Home > Topical > The Problem of Facebook

The Problem of Facebook

I don’t think it can be ignored any longer: Facebook has serious privacy issues and Mark Zuckerberg doesn’t really care. Gizmodo has a list of the “Top Reasons You Should Quit Facebook” and another list of “More Reasons You Should Still Quit Facebook” and all of them are exceedingly valid.

My beef with Facebook is threefold.

First, privacy doesn’t mean anything to them. Zuckerberg has gone on the record as saying that social norm of people openly sharing thing justifies Facebook not safeguarding privacy and is actively teaching developers how to access your data while not publicizing changes in their Terms of Service, which have 1300 more words than the US Constitution minus amendments. The EFF has a great timeline of how Facebook’s privacy policy has evolved over time.

Then there’s the Open Graph API and the flirtatious period with frames. I am a big advocate of open standards and despite the name, Open Graph is neither open nor graph and barely counts as an API. This is something that will only work on Facebook. And let’s not get into the whole frames issue. That really makes me rage-y.

Finally, Mark Zuckerberg is not the kind of guy I want having access to my data. He has a purported history of using Facebook data for personal gain and settled a lawsuit out of court that purported that he had stolen the idea for Facebook. Additionally, an IM conversation that speaks towards a prevailing attitude that privacy is taken lightly among the brass at Facebook. Nevermind the fact that Facebook obfuscates what their ToS actually allows, while paying lip service to transparency in official statements like this one:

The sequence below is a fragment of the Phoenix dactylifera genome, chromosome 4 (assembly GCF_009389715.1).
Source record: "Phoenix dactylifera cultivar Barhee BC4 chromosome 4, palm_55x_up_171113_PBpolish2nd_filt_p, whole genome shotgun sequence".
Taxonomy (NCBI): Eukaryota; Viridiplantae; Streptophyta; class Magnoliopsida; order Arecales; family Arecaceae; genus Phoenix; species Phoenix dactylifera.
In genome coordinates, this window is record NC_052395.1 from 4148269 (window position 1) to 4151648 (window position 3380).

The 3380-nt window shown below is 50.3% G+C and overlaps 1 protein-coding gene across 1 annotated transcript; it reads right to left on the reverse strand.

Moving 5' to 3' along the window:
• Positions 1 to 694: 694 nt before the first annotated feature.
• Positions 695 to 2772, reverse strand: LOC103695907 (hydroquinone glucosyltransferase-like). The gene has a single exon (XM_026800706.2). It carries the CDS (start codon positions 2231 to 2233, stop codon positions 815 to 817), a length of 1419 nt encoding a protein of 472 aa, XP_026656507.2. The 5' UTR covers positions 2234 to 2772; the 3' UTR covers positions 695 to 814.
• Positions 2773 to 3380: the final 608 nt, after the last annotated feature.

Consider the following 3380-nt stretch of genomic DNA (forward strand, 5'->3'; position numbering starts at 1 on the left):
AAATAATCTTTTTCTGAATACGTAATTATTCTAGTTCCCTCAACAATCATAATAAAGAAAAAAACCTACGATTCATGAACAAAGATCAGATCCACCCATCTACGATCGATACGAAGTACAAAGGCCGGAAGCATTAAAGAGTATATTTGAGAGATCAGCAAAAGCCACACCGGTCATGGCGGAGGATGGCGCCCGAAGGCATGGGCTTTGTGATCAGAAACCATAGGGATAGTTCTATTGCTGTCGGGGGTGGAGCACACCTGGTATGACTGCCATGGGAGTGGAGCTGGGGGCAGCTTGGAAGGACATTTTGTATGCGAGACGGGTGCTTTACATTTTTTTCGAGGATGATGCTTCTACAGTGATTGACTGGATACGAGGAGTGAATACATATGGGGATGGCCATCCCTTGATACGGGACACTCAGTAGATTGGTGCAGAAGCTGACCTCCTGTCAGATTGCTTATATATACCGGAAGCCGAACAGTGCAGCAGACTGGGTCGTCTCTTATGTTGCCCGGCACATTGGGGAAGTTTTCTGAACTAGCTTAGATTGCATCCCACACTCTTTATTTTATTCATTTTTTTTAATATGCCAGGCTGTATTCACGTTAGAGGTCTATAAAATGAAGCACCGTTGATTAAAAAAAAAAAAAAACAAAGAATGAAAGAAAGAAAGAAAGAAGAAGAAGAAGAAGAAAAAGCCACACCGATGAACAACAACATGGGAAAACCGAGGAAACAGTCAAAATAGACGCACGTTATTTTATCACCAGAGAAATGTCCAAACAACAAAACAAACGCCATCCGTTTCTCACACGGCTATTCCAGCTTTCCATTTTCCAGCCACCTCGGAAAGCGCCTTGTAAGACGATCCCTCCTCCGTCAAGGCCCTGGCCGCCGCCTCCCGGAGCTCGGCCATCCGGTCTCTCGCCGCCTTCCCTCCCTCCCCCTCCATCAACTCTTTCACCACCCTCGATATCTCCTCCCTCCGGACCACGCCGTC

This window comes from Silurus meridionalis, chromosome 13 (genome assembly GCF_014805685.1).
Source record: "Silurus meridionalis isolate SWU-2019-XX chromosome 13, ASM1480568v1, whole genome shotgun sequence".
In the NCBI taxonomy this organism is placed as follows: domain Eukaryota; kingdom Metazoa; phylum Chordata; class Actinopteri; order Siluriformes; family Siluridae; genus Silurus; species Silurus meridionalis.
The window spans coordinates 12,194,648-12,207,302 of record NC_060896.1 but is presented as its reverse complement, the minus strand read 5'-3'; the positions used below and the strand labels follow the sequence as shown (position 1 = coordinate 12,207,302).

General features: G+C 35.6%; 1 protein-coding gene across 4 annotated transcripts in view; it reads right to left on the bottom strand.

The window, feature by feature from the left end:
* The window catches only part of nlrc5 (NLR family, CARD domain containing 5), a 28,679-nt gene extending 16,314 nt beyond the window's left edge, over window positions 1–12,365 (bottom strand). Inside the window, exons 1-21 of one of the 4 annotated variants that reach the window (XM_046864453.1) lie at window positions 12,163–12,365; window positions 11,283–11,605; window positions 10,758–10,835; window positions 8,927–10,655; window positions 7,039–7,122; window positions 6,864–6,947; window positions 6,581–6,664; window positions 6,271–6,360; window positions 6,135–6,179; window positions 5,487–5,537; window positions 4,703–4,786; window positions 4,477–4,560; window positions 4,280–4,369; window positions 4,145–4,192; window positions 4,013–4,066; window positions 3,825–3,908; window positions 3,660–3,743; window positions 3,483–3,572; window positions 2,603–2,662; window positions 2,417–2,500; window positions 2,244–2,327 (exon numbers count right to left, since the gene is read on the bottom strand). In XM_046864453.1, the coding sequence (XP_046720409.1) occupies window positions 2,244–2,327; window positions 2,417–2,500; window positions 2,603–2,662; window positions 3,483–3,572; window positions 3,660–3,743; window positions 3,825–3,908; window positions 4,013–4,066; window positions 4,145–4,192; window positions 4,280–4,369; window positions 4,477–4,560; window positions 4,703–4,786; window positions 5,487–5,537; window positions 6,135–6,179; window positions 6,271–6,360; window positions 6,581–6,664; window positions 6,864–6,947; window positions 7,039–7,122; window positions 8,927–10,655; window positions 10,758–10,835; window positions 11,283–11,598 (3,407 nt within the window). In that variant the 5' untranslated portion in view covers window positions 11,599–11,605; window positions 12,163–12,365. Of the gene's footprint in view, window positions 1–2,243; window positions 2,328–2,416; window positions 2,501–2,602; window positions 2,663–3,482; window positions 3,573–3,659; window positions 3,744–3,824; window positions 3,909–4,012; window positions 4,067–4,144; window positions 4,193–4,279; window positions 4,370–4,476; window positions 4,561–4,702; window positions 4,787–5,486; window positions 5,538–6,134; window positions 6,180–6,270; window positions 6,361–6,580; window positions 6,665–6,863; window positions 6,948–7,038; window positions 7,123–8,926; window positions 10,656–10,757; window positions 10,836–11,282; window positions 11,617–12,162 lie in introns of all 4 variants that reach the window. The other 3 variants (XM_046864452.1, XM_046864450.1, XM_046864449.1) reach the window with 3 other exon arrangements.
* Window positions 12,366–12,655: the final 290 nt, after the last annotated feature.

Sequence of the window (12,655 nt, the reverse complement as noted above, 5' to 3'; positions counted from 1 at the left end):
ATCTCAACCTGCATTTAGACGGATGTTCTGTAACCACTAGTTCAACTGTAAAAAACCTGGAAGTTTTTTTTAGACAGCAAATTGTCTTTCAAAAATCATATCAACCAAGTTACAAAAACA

“Mark really does believe very much in transparency and the vision of an open society and open world, and so he wants to push people that way. I think he also understands that the way to get there is to give people granular control and comfort. He hopes you’ll get more open, and he’s kind of happy to help you get there. So for him, it’s more of a means to an end. For me, I’m not as sure.”
–Sheryl Sandberg, Facebook COO – source

It’s easy to see why ideas like Diaspora* are generating buzz these days.

All that said, Facebook isn’t likely to go anywhere anytime soon and a lot of people seem to be at a loss for how to communicate without it. Whitson Gordon posted some great ideas on Lifehacker about to get yourself out of Facebook without actually deleting your Facebook profile. One thing I might add to Mr. Gordon’s suggestions as a way of bypassing Facebook is to watch your newsfeed through something like TweetDeck. It definitely cuts down on the third parties that have access to your info and makes it easier to avoid the distraction that is Farmville.

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Categories: Topical
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  1. 3 June 2010 at 1:27 pm

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